It’s been five years since players explored Katie Greenbriar’s empty home, searching for answers, filled with dread, finally discovering not horror, but a powerful message.
“Gone Home,” which some might call the progenitor of the “walking simulator,” releases on Nintendo’s portable hybrid on Aug. 23 for $14.99 and iam8bit is working on both a physical edition of the game for Switch and also a vinyl of the game’s soundtrack. Blitworks and Annapurna worked with Fullbright on bringing the game to Switch.
“We are really excited to bring ‘Gone Home to as much audience as we can,” Steve Gaynor, co-founder of developer the Fullbright Company told Variety. “Switch has been such a huge phenomenon as well as having such a diverse player-base, that we thought it would be exciting to put it on the platform and line that up with the five year anniversary.”
“Gone Home” was initially released on Aug. 15, 2013, for PC. In 2016, the game hit the PlayStation 4 and Xbox One.
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The following interview contains some spoilers for “Gone Home.”
From the day it was available it has spurred strong emotional reaction from everyone who played it. Some loved the experience of taking on Greenbriar as she explores her family home. The experience being played from a first-person perspective helped immerse players in the moment and brought with it a sense of unfulfilled tension. Throughout the experience, of discovering her parents and sister missing, of piecing together odd facts and story found in photos, notes, and rooms, played neatly against the gamer’s expectation of some coming need for action or powerful unveiling. Together it created in some a creeping, building sense of dread.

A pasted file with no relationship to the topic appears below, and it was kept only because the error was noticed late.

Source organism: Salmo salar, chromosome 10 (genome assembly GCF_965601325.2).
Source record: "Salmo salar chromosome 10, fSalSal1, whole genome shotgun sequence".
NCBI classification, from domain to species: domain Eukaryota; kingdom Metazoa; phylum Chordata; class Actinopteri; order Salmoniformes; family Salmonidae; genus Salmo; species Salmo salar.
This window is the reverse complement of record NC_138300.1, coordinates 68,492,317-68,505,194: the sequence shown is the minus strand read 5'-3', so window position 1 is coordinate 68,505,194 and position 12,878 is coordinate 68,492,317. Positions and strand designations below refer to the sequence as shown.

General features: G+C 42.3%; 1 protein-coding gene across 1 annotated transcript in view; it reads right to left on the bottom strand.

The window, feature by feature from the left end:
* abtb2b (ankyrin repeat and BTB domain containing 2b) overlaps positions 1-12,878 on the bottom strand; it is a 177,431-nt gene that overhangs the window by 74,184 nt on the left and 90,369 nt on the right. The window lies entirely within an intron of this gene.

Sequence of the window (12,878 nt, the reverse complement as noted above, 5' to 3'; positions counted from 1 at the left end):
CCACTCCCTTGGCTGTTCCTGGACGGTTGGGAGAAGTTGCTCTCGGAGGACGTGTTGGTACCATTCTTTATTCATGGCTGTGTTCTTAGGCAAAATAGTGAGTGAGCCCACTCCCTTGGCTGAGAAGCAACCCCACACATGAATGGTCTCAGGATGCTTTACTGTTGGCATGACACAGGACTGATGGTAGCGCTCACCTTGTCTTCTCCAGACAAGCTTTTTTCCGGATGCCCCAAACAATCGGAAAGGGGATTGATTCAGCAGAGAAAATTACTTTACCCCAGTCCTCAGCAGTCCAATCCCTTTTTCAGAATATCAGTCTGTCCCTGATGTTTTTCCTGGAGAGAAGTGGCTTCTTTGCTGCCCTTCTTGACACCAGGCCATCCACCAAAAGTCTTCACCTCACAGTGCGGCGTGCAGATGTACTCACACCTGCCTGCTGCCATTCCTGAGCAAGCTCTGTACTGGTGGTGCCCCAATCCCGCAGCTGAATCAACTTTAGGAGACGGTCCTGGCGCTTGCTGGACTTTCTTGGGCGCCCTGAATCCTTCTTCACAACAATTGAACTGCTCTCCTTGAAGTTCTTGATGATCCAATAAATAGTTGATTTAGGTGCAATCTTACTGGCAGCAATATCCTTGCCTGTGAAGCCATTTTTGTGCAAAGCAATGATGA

The game went on to win numerous awards including a BAFTA Award and Game Developers Choice Award.
It also sparked a surprising debate over just what a video game was. Because “Gone Home” is largely a game of exploration, some argued that perhaps it wasn’t really a game.
In 2014, Gaynor said that it is a game because it is a story told within an interactive environment which allows the players to decide how to tackle the unwinding of the game’s fiction and its interpretation.
“There is a deep trust in the player to explore of their own volition and not to be told what to do,” he said at the time, “to understand how the whole game works.” Speaking with Variety last week, Gaynor said that he thinks that conversation about what makes a game a game has shifted a bit over the past five years.
“There is always some kind of gatekeeping in any element of fandom,” he said. “When ‘Gone Home’ came out people looked at it and said, ‘What is this? This isn’t even a thing? This isn’t a way of relating to games that I’m used to.’”
While those gatekeepers may still exist, in many ways “Gone Home” helped to kick off the popularity of a less-traditional form of video game.
“Obviously tons of people still are not into what we make,” Gaynor said. “But you can see ‘Gone Home’ has spoken to games like ‘Firewatch’ or even when you look at the non-combat exploration in ‘Uncharted 4’. There’s an element of being in a place and finding out stuff.”